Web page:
Logo of Phnom Penh Post newspaper Phnom Penh Post - Blue videos shake old traditions

Blue videos shake old traditions

Blue videos shake old traditions

A continuing trade in sex videos and films - including some made in Cambodia -

is upsetting the Minister of Culture and Arts as he promotes a return to old

Khmer values and traditions.

Nuth Narang said such pornography was still

freely available, particularly in Phnom Penh, despite a ban on the sale or

showing of sex films since the State of Cambodia regime in the 1980s.

The

government had been unable to take any effective measures to stop the flowing of

sex films into Cambodia. Meanwhile, some videos were being produced in the

country with Khmer actors.

At Psar Thmey (New market), the Post saw many

sex videos from Germany, the United States, Thailand, Hong Kong, India, Japan

and Vietnam openly on sale.

When asked, one vendor produced a Khmer tape,

saying it was "a good Khmer sex tape with Khmer actors...they speak in

Khmer".

He also had foreign video tapes which had been dubbed over in

Khmer, he said.

The vendor said some tapes had been seized at Cambodia's

western border from smugglers trying to import them, but were not destroyed.

Police later sold the tapes for $1.50 each to video vendors, who re-sold them

for about $2.

Other vendors said that their sales of sex videos had been

highest during the UNTAC period - they had been a big hit with some foreign

soldiers and observers - and had since fallen.

Meanwhile, some Phnom Penh

cinemas also screen sex films. At least two cinemas, though they do not

advertise their films as sex shows, are widely-known for running such films. One

of them is currently closed.

Nuth Narang said the Ministry of Culture and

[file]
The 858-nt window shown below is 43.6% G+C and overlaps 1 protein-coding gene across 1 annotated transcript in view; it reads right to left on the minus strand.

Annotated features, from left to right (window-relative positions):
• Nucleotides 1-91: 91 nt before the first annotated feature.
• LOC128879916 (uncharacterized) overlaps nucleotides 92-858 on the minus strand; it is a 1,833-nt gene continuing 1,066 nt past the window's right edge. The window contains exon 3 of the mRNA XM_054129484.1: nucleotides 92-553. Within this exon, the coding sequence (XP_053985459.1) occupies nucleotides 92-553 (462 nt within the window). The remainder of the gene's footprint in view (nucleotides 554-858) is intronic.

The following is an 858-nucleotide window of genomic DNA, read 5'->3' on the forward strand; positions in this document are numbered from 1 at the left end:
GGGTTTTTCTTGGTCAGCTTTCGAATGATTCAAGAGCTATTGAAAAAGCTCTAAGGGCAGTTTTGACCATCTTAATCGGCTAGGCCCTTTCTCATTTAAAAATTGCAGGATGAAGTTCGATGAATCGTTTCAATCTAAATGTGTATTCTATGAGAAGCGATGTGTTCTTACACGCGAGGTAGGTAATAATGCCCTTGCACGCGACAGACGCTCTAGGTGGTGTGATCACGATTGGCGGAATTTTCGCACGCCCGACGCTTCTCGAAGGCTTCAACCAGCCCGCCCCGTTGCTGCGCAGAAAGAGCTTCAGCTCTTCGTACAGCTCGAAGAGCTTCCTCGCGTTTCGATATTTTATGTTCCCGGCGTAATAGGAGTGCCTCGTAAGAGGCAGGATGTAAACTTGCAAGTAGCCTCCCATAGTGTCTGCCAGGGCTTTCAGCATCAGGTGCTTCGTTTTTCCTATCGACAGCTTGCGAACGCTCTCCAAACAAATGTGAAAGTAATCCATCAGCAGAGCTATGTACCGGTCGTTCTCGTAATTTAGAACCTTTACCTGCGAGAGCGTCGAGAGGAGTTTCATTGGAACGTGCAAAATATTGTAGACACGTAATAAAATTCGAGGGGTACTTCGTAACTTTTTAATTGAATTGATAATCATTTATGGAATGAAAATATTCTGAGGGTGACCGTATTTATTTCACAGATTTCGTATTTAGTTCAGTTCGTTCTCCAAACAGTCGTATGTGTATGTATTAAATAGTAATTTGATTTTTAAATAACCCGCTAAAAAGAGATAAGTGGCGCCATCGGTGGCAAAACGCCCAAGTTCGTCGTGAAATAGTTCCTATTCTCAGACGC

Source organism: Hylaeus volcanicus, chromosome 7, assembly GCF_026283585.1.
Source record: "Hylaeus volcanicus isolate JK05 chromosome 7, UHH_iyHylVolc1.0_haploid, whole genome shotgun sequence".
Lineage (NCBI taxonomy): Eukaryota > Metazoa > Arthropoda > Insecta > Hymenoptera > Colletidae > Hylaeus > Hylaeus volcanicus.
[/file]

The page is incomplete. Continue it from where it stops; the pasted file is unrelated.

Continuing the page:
Arts was keen to crack down on the public screening of sex films, but sometimes

they were shown in secret places the ministry did not know about.

Other

venues were guarded by armed men, who threatened authorities if they tried to

close them down.

He said a lack of a clear division of responsibility

between government agencies - including the Ministry of Culture and Arts, the

Ministry of Information, the Department of Films and Videos and the Phnom Penh

Municipality - made it harder to effectively combat the sex film

trade.

Narang was concerned about the influence such films had on Khmer

youth. Traditionally, Khmer girls would never consider participating in

pornography, he said, and were shy even about things such as love.

"When

they talk about love, they never talk directly," he said.

He said he

accepted that democracy and human rights gave everybody the right to "do what

they want," but "they must respect our law and national traditions."

A

20-year-old Phnom Penh girl told the Post she had watched sex videos with her

sister and brother-in-law, and had first learned "tactics of love" from

them.

Other Khmers spoke of sex films being shown at night on closed

circuit television at some Phnom Penh hostels and hotels.

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